What does ‘manufacturing equity’ mean?
Many property investors choose to ‘manufacture equity’ as part of their wealth-creation efforts—what does the strategy entail? How does it work for every investor?
Buyer’s agent Steve Waters define it as purchasing a property that has a “twist”.
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“Whether it [could] be subdivide-able, granny flat-able, develop-able—whatever it may be. Spending a little bit of money, quite basically, to make more money,” he explained.
Smart Property Investment’s Phil Tarrant, who is also an avid investor, reiterated: “Spend a quid to, potentially, ... make three or four or ten [more].”
The property investor has recently bought a block with five properties in Brisbane, which is worth around $1,000,000 or $200,000 for each title.
Find out the “manufacturer equity play” on this purchase, as well as the reason behind Phil and his financial team’s decision to buy the block as five separate titles:
Do you have a strata plan in place?
Phil Tarrant: If we took these to the open market today to start selling them. There would be things that would need happening beforehand, [like] we'd actually need to put a strata plan in place. At the moment, we don't really need one.
A strata plan ... would cost us a few bucks to sort out. You need to top it up with sinking fund money and all this sort of stuff because you make it attractive for an investor.
Will you get your money back once you decide to sell one or more properties from this block?
Steve Waters: It's not about making $1 million on the way in—admittedly the ones at mid-two comparables are fresher. You'd have to spend some cosmetic money on this as well. The mitigation that we're always looking for as an investor is, "Can I recoup all my dollars if everything turns south overnight?" That means purchase price, purchase costs, exit costs as your exit strategy. That's what you're aiming for.
Was Phil able to achieve that with this purchase?
Steve Waters: I believe so.
What were additional costs put into this asset?
Steve Waters: Just your general repairs and maintenance needed. A little bit here, a little bit there, which is what you would expect out of a property of this age.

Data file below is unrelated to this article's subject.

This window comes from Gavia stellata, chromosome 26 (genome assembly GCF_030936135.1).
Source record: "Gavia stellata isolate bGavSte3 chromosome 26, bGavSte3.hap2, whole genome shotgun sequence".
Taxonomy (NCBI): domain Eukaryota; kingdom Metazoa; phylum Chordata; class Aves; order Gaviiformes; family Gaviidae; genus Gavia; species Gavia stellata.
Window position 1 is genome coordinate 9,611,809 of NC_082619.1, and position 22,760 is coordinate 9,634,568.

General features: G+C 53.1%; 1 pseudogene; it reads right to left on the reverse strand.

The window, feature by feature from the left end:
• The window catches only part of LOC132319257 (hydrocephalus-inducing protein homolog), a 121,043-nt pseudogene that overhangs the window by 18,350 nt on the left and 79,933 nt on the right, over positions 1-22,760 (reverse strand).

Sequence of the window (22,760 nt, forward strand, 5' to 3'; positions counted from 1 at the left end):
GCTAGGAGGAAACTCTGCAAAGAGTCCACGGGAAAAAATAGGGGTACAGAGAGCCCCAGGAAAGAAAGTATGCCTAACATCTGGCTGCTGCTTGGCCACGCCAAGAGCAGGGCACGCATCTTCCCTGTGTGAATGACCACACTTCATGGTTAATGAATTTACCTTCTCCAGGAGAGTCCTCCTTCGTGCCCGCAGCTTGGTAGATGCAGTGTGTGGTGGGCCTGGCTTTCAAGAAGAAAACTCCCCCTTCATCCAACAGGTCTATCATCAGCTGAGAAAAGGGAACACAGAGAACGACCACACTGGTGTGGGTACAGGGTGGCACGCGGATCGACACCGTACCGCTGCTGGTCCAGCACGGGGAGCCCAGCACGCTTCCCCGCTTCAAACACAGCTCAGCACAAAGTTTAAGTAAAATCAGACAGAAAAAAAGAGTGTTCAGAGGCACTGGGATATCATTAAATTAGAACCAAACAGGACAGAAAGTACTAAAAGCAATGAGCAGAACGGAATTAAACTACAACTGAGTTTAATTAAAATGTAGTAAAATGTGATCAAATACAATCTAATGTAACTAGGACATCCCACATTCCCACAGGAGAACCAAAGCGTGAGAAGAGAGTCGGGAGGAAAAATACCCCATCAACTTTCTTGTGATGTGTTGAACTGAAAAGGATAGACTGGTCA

Phil Tarrant: [There’s] the content's insurance and then also the landlord's insurance. There's three different insurances here—there's the insuring the building if it burns down. Then it's insuring the stuff within each of these units, like fixtures, fittings, kitchen stoves … and then it's insuring against tenant damage or negligence by the tenant.
What are your tips for property investors who would want to buy a block of properties as separate titles as well?
Steve Waters: The trick to this type of property, because there is five doors or five units and there is no strata fund or sinking fund and admin fund, is that the upkeep on this needs to be taken care of. It's not something that you need to be reactive to. You need to be a little bit proactive. That means, maybe, getting the lawns mowed every week in summer and having the plumber go out there … [to] change all the washers. Just a bit of preemptive maintenance. [It] goes a long way.
Phil Tarrant: We need to put some strategies in place to actually do that [and manage the properties well].
Do you mind these additional costs?
Phil Tarrant: We're essentially in control the strata now, so we're responsible for the preventative maintenance of this stuff. I'd prefer to spend $1 now than having to spend $3 in the future for the same issue, right?
How do you suggest investors approach ‘preemptive maintenance’?
Phil Tarrant: I think a lot of investors don't think about this as much as what they should do.
Steve Waters: I'd probably get stuff done now ... Then, I [would] psychologically tuck away X amount per quarter, just like it would be a strata fund for that repairs and maintenance now. Obviously, we've got building insurance—that's part of the budget. We've got the landlord insurance, which is more on an individual basis for the doors or for the units. Certainly, you're going to have grounds maintenance [and] plumbing maintenance … [Maintenance] is part of property ownership.
Do you recommend buying this type of investment property?
Phil Tarrant: For [people] who might go about buying something like this, we're obviously going to get a property manager to manage this property for us ... It makes sense for one property manager to manage all five, right?
Steve Waters: I believe so … When you control the whole complex, you want to have [an] efficiency of numbers, for sure. He'll give you some leverage in terms of negotiating their fees and charges.
Tune in to Phil Tarrant’s portfolio update on The Smart Property Investment Show to know more about the benefits of buying in bulk, how it benefits his portfolio, and the opportunities it will bring as a hub for economic growth and development.
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